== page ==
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I am a type-2 diabetic, and they took me off medication simply because I ate right and exercised. Diabetes is not like a cancer, where you go in for chemo and radiation. You can change a lot through a basic changing of habits.
Whether you're a mother or father, or a husband or a son, or a niece or a nephew or uncle, breast cancer doesn't discriminate.
People saw me as being heroic, but I was no more heroic than I was with other injuries I had, like the lacerated kidney I suffered during the 1990 World Series. It's just that people haven't known anyone with a lacerated kidney, but everyone can relate to someone with cancer.
In mid-July 2007, after a routine mammogram, I was diagnosed with breast cancer. As cancer diagnoses go, mine wasn't particularly scary. The affected area was small, and the surgeon seemed to think that a lumpectomy followed by radiation would eradicate the cancerous tissue.
Living with a single kidney is almost exactly like living with two; the remaining kidney expands to take up the slack. (When kidneys fail, they generally fail together; barring trauma or cancer, there's not much advantage to a backup.) The main risk to the donor is the risk of any surgery.
From time to time, I'll look back through the personal journals I've scribbled in throughout my life, the keepers of my raw thoughts and emotions. The words poured forth after my dad died, when I went through a divorce, and after I was diagnosed with breast cancer. There are so many what-ifs scribbled on those pages.
I could be a bit of a pain in the arse. Since I've come out of my cancer, I must say I intend to be even more of a pain in the arse.
Now I'm being blamed not only for anorexia but for lung cancer. - On being a social smoker.
Like every aspect of cancer I've weathered thus far, today's experience was not at all demoralizing, expensive or humiliating. No, it was just plain fun.
I always sort of thought, 'I'm probably going to get breast cancer. There's a really good chance.'
If I were a 40-year-old woman, 40-to-50, I'd want to be getting my mammograms. They catch cancers, and cancer is very curable if you catch it early.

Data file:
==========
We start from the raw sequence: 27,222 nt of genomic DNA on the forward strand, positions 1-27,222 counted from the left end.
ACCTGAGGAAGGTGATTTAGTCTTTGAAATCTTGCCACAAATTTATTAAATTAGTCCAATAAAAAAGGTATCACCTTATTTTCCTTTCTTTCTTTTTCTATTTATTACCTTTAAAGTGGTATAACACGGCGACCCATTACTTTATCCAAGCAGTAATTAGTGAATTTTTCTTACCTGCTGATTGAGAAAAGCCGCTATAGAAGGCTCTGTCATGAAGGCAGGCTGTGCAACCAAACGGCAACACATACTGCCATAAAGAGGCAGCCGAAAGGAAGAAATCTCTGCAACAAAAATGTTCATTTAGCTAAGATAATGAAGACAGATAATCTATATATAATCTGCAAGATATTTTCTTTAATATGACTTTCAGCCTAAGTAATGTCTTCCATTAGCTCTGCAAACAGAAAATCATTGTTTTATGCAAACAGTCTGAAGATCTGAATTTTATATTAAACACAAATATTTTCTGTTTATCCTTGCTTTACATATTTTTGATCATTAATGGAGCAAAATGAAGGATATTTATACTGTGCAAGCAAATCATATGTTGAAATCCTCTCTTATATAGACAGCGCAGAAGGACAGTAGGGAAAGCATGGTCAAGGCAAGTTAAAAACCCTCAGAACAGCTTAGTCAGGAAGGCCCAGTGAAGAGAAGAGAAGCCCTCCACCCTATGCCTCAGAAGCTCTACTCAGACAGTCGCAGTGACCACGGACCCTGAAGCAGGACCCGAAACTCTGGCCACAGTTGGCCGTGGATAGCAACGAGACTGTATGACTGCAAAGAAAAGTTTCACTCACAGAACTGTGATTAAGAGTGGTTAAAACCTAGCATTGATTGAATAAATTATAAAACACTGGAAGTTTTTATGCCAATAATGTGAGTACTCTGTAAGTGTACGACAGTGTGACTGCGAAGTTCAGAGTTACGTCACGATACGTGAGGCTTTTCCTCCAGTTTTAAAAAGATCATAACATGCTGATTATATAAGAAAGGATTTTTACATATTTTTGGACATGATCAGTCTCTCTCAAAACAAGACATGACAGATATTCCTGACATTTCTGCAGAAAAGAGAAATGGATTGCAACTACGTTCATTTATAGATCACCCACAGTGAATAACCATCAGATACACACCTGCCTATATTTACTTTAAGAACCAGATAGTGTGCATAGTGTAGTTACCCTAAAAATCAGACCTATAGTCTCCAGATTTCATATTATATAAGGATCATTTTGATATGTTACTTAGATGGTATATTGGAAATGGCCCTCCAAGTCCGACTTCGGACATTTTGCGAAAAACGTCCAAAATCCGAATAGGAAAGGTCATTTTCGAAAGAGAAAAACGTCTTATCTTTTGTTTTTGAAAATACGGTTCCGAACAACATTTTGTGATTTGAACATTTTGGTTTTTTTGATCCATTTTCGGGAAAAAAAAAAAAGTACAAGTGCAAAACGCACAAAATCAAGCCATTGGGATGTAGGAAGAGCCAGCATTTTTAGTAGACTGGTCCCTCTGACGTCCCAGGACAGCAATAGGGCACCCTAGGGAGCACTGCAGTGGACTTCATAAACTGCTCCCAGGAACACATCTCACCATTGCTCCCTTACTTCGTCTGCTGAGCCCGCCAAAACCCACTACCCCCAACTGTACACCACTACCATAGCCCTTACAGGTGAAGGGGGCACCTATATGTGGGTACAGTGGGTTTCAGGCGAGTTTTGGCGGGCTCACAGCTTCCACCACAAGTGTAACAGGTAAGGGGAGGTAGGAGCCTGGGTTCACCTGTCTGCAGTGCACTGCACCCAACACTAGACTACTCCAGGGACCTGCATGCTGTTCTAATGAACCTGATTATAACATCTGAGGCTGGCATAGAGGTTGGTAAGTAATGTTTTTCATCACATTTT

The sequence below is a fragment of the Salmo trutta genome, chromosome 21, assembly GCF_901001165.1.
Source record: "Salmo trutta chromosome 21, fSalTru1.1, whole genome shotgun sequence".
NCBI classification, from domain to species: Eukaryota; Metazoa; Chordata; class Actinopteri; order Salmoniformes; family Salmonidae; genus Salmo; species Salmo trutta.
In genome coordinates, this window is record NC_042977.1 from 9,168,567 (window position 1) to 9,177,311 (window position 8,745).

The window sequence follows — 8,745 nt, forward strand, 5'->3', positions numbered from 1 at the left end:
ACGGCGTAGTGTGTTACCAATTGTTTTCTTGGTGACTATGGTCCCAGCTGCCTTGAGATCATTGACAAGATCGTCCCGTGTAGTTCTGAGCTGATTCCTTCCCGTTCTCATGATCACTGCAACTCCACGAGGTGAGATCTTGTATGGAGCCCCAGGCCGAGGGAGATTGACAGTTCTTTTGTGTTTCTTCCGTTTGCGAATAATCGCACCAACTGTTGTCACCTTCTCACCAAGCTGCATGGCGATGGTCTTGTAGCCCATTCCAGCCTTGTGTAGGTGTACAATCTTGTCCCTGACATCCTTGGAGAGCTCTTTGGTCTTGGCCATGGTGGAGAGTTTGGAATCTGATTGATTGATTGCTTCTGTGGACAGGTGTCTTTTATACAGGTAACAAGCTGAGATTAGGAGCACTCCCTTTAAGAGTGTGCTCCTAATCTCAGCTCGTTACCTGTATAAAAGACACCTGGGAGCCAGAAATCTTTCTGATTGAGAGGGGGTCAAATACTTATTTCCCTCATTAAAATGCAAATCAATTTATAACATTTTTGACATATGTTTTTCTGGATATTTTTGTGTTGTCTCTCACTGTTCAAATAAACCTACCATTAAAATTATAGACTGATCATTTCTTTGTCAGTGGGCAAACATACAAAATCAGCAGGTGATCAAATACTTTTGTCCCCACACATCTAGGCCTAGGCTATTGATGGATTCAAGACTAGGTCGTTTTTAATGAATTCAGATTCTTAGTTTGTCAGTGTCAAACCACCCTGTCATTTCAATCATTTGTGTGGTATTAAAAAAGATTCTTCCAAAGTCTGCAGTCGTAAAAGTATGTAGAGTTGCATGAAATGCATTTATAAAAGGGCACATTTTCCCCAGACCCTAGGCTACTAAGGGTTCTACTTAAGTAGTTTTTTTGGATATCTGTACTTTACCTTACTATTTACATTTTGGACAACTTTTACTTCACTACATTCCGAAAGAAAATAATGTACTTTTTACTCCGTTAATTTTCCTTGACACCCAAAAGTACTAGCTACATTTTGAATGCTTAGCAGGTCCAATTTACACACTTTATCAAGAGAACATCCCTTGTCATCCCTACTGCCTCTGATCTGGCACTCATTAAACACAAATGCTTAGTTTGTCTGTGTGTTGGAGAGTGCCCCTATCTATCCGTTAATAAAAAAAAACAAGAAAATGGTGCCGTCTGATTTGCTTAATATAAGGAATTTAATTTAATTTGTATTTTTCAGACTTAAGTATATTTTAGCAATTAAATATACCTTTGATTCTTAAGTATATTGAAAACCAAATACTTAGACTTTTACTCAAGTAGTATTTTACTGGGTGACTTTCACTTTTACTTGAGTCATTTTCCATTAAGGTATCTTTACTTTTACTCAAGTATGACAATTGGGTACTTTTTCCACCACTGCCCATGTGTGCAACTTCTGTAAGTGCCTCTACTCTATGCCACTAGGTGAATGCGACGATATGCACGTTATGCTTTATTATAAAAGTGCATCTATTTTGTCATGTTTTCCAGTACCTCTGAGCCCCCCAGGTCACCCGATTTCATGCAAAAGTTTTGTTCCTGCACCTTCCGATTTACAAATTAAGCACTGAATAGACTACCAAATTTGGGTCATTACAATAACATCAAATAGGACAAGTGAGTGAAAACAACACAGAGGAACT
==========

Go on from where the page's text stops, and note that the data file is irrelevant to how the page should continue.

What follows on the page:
Having cancer empowered me to take more risks. I knew beating cancer was going to shape me, but it wasn't going to be all of me.
I used homeopathy, acupuncture, yoga and meditation in conjunction with my chemotherapy to help me get stronger again after the cancer. I also chanted with Buddhist friends and prayed with Christian friends. I covered all my bases.
I have friends who are going through chemotherapy, and they make the darkest, most hideous cancer jokes you've ever heard.
I know patients who bring a dozen roses to the doctor's office. And, boy, the next visit, nobody forgets that. You come in and hey - 'Here's the lady who brought the roses' vs. 'Here's the lung cancer.'
It's hard to raise awareness of pancreatic cancer - people who get it don't live long enough.
I always used to say to myself, I'm going to die of lung cancer. That's the choice I'm making.
I don't think makeup is rocket science or a cure for cancer.
When I was dealing with cancer, I was working on a book about finances. I realized that the same methodology that the doctors were using to cure me, you could use to cure your finances. Health and wealth are so linked, it's amazing.
One of the things we've always tried to do is help others with our story. Whether it's with the infertility issues, whether it's with the breast cancer, we said we're gonna turn these negatives into positives. And if we can help others by sharing our story, then it's worth it.
I do like the ocean wave, actually. I'm born under the sign of Cancer - the sign of the crab - so I like coastal areas and sunny beaches and such - although not the wide-open and deep seas.
Cancer is like a cockroach. It just comes back stronger. I'm tearing apart the immune system of the cockroach and seeing how it ticks. I've opened up my own pathology center.
Eddie Van Halen
When scientists are asked what they are working on, their response is seldom 'Finding the origin of the universe' or 'Seeking to cure cancer.' Usually, they will claim to be tackling a very specific problem - a small piece of the jigsaw that builds up the big picture.
For people who are afraid to talk about cancer, for people who are afraid to communicate with their loved ones about it, and for the people who want to pretend cancer doesn't exist, either delaying diagnosis or not getting regular checkups, the consequences can be fatal. Doing nothing about cancer will kill you.
To be diagnosed with cancer was a frightening thing, and my first reaction was sheer panic, but I was really fortunate that the cancer was caught at such an early stage that I didn't need chemo or radiotherapy. But I know that cancer is a chronic condition, and once you've had it, you're on the list, because it can come back.
Martin Luther King, Jr.
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